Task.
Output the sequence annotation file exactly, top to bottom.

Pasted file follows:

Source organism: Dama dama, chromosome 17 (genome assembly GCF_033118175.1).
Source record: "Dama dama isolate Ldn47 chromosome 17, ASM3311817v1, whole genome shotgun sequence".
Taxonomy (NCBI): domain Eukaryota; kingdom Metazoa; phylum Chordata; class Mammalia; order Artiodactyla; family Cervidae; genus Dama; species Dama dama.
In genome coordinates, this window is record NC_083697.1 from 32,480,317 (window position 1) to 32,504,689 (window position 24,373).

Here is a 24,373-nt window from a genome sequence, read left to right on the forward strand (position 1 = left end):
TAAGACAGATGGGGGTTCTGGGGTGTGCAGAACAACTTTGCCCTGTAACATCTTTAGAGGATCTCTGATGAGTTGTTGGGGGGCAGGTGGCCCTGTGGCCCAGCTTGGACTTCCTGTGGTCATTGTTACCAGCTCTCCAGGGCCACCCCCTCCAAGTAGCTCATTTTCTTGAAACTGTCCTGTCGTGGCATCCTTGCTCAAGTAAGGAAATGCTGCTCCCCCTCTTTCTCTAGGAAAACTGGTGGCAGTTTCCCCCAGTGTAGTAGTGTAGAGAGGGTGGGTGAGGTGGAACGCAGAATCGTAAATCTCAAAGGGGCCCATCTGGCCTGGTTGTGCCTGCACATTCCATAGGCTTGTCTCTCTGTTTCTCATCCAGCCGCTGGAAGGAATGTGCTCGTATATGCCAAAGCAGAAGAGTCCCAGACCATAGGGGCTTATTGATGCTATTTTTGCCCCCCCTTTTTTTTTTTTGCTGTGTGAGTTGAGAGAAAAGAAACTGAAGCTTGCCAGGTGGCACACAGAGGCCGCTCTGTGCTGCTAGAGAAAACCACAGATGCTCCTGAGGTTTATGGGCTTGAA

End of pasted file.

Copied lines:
Source organism: Dama dama, chromosome 17 (genome assembly GCF_033118175.1).
Source record: "Dama dama isolate Ldn47 chromosome 17, ASM3311817v1, whole genome shotgun sequence".
Taxonomy (NCBI): domain Eukaryota; kingdom Metazoa; phylum Chordata; class Mammalia; order Artiodactyla; family Cervidae; genus Dama; species Dama dama.
In genome coordinates, this window is record NC_083697.1 from 32,480,317 (window position 1) to 32,504,689 (window position 24,373).

Here is a 24,373-nt window from a genome sequence, read left to right on the forward strand (position 1 = left end):
TAAGACAGATGGGGGTTCTGGGGTGTGCAGAACAACTTTGCCCTGTAACATCTTTAGAGGATCTCTGATGAGTTGTTGGGGGGCAGGTGGCCCTGTGGCCCAGCTTGGACTTCCTGTGGTCATTGTTACCAGCTCTCCAGGGCCACCCCCTCCAAGTAGCTCATTTTCTTGAAACTGTCCTGTCGTGGCATCCTTGCTCAAGTAAGGAAATGCTGCTCCCCCTCTTTCTCTAGGAAAACTGGTGGCAGTTTCCCCCAGTGTAGTAGTGTAGAGAGGGTGGGTGAGGTGGAACGCAGAATCGTAAATCTCAAAGGGGCCCATCTGGCCTGGTTGTGCCTGCACATTCCATAGGCTTGTCTCTCTGTTTCTCATCCAGCCGCTGGAAGGAATGTGCTCGTATATGCCAAAGCAGAAGAGTCCCAGACCATAGGGGCTTATTGATGCTATTTTTGCCCCCCCTTTTTTTTTTTTGCTGTGTGAGTTGAGAGAAAAGAAACTGAAGCTTGCCAGGTGGCACACAGAGGCCGCTCTGTGCTGCTAGAGAAAACCACAGATGCTCCTGAGGTTTATGGGCTTGAA